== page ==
• New Vistas in Zinc Finger Biochemistry: Examining the Metal-Mediated DNA Recognition of the Neural Zinc Finger Factor/Myelin Transcription Factor Family of Non-Classical Zinc Finger Proteins and Creating Catalytic Moieties from Zinc Finger Scaffolds

      Besold, Angelique Nicole; Michel, Sarah L. J. (2014)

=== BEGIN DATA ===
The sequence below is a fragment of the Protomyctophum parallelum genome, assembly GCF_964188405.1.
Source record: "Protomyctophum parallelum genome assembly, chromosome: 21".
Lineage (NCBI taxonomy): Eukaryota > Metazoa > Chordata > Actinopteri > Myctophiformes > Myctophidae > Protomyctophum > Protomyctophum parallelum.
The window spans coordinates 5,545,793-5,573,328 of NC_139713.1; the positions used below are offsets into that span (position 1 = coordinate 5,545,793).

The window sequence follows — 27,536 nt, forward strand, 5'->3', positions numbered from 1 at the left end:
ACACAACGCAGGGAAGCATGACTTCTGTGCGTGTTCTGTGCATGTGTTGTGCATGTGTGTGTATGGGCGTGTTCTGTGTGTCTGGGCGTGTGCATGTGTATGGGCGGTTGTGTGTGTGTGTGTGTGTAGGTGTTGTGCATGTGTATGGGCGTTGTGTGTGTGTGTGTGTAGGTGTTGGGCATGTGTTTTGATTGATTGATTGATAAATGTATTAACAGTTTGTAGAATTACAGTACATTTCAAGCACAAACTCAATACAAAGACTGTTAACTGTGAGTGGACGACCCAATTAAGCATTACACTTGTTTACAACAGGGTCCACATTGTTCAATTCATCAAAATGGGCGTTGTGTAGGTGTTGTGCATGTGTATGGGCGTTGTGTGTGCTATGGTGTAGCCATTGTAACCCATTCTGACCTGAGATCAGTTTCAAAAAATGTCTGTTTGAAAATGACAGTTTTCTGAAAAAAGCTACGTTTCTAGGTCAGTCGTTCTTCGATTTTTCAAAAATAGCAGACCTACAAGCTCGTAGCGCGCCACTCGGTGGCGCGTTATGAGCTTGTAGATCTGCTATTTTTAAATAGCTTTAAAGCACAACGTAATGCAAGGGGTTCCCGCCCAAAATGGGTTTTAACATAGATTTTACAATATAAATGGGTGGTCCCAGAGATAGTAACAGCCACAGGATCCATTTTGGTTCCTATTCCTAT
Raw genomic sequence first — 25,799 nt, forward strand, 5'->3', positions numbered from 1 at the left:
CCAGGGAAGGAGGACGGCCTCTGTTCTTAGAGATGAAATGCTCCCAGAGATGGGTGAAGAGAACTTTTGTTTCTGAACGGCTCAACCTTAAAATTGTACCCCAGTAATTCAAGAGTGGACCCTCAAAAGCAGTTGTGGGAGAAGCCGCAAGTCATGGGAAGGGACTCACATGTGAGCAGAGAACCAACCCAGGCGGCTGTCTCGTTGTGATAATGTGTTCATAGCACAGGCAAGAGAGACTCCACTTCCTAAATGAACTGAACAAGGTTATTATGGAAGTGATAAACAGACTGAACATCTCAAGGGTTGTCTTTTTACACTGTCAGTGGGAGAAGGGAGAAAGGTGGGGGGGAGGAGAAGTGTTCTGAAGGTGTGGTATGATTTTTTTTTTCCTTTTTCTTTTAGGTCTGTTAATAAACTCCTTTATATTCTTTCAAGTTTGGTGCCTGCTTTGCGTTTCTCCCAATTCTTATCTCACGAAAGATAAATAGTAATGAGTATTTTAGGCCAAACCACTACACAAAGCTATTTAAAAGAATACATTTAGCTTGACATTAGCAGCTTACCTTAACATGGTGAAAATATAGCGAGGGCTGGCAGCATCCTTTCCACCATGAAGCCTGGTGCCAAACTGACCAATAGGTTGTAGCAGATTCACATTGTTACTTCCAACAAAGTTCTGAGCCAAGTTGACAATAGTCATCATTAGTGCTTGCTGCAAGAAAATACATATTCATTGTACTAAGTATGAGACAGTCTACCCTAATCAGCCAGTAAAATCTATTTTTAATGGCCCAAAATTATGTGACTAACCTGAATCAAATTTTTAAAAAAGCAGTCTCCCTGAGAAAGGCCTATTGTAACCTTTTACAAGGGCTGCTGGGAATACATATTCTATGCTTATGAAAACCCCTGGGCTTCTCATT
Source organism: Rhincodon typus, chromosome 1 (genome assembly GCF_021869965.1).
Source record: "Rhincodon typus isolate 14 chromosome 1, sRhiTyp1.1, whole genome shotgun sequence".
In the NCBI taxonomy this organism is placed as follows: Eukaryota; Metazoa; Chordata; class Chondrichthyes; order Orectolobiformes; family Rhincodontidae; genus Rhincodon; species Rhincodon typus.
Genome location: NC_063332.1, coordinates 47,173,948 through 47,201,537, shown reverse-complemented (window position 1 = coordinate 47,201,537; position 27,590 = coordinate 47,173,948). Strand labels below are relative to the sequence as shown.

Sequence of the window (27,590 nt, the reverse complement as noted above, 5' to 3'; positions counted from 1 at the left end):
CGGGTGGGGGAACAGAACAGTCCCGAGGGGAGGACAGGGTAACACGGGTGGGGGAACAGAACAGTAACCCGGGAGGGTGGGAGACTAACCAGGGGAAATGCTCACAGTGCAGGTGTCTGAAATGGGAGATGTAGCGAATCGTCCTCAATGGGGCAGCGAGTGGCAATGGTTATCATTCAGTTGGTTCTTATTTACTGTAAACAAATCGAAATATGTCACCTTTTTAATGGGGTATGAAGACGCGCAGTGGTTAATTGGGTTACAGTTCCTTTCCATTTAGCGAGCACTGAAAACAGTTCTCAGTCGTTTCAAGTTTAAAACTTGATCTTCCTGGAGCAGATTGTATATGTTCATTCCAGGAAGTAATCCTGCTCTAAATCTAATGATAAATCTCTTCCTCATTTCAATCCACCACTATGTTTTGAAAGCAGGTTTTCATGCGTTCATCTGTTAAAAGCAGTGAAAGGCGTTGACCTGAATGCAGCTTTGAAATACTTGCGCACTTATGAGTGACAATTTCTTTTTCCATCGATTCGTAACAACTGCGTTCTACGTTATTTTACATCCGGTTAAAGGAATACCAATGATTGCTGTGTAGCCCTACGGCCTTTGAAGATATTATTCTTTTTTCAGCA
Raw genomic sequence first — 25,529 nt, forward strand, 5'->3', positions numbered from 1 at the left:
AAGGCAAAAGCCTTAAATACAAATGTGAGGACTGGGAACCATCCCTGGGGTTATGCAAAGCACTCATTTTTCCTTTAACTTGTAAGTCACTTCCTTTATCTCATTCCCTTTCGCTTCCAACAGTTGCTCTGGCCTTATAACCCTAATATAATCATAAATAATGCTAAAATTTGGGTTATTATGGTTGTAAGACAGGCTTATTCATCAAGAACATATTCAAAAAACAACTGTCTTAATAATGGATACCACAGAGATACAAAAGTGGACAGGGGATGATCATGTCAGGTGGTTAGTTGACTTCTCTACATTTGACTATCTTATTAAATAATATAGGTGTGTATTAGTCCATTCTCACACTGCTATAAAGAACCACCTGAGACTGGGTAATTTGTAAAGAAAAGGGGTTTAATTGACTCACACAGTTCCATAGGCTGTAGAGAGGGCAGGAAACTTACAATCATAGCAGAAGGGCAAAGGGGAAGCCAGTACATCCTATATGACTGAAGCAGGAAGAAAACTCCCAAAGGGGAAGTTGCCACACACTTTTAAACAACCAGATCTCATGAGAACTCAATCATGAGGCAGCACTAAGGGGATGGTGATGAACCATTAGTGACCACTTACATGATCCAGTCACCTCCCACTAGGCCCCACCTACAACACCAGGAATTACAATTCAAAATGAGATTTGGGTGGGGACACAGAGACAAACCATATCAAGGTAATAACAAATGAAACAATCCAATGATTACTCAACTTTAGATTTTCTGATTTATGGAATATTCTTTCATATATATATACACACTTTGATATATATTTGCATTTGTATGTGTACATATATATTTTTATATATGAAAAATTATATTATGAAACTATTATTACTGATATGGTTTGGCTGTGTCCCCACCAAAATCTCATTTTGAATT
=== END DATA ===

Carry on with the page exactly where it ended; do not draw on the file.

The Neural Zinc Finger Factor/Myelin Transcription Factor (NZF/MyT) family of `non-classical' zinc fingers (ZFs) is involved in regulating key genes during neuronal development. These proteins contain domains with a CCHHC motif and utilize a CCHC ligand set to coordinate zinc ions in a tetrahedral geometry and adopt secondary structure. To better understand the metal-mediated DNA recognition properties of two members of this family, NZF-1 and MyT1, we have taken a biochemical/biophysical approach involving UV-visible spectroscopy, circular dichroism, and fluorescence anisotropy. Our first efforts focused on the role of metal ion identity in function and utilized a two domain construct of NZF-1 comprised of ZFs two and three (NZF-1-F2F3), which bind an AAGTT DNA sequence located in the promoter of the β-retinoic acid receptor gene (βRAR). We discovered that iron(II) can coordinate to the ZF domains with no alteration in the DNA binding properties when compared to the zinc bound form. We then utilized a mutagenesis approach to determine the role of a conserved histidine that is not involved in metal coordination. We determined that this residue is involved in stabilizing a hydrogen bonding interaction important for NZF-1-F2F3/βRAR binding. Furthermore, we demonstrated that a single arginine residue in ZF3 of NZF-1, which is absent in MyT1, is required for the NZF-1-F2F3/βRAR DNA interaction. These results suggest that the few non-conserved amino acids present in the ZF domains of this family drive sequence-specific DNA recognition. In addition, research aimed at engineering ZF domains to have catalytic activity has been pursued. In one effort, a prototype classical CCHH ZF domain called Consensus Peptide-1 (CP-1) was mutated at one of the metal coordinating cysteines. This resulted in an open coordination sphere at the zinc site, making it accessible for hydrolysis of substrates. Using 4-nitrophenylacetate as a probe, we demonstrated that this construct can promote hydrolysis. We also created a chimeric protein composed of the RNA binding ZF tristetraprolin (TTP) and the RNA cleavage protein Ribonuclease4 (RNase4). This Chimera, TTP2D-RNase4, catalytically cleaves target RNA in vitro. This is the first step towards our long term goal of engineering TTP as a novel anti-inflammatory/anti-cancer agent.